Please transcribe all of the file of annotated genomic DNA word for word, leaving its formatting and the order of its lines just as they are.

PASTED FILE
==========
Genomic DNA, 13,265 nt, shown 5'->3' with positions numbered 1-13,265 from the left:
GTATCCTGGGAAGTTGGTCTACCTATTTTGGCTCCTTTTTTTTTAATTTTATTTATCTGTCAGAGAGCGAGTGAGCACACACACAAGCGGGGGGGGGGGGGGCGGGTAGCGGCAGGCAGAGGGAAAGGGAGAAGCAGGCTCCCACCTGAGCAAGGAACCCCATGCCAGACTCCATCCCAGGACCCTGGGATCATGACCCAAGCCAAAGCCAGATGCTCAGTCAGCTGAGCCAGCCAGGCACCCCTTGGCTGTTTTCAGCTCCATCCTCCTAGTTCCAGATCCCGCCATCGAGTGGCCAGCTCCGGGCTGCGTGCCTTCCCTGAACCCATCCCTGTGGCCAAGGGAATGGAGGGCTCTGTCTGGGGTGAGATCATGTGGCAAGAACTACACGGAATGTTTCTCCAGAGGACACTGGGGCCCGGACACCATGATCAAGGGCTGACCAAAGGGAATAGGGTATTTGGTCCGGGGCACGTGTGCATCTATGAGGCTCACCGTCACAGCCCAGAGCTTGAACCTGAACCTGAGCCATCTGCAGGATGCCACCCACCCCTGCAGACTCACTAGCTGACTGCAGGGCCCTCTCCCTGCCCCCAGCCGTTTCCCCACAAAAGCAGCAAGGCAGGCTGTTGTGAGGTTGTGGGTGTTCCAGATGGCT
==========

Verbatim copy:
Genomic DNA, 13,265 nt, shown 5'->3' with positions numbered 1-13,265 from the left:
GTATCCTGGGAAGTTGGTCTACCTATTTTGGCTCCTTTTTTTTTAATTTTATTTATCTGTCAGAGAGCGAGTGAGCACACACACAAGCGGGGGGGGGGGGGGCGGGTAGCGGCAGGCAGAGGGAAAGGGAGAAGCAGGCTCCCACCTGAGCAAGGAACCCCATGCCAGACTCCATCCCAGGACCCTGGGATCATGACCCAAGCCAAAGCCAGATGCTCAGTCAGCTGAGCCAGCCAGGCACCCCTTGGCTGTTTTCAGCTCCATCCTCCTAGTTCCAGATCCCGCCATCGAGTGGCCAGCTCCGGGCTGCGTGCCTTCCCTGAACCCATCCCTGTGGCCAAGGGAATGGAGGGCTCTGTCTGGGGTGAGATCATGTGGCAAGAACTACACGGAATGTTTCTCCAGAGGACACTGGGGCCCGGACACCATGATCAAGGGCTGACCAAAGGGAATAGGGTATTTGGTCCGGGGCACGTGTGCATCTATGAGGCTCACCGTCACAGCCCAGAGCTTGAACCTGAACCTGAGCCATCTGCAGGATGCCACCCACCCCTGCAGACTCACTAGCTGACTGCAGGGCCCTCTCCCTGCCCCCAGCCGTTTCCCCACAAAAGCAGCAAGGCAGGCTGTTGTGAGGTTGTGGGTGTTCCAGATGGCT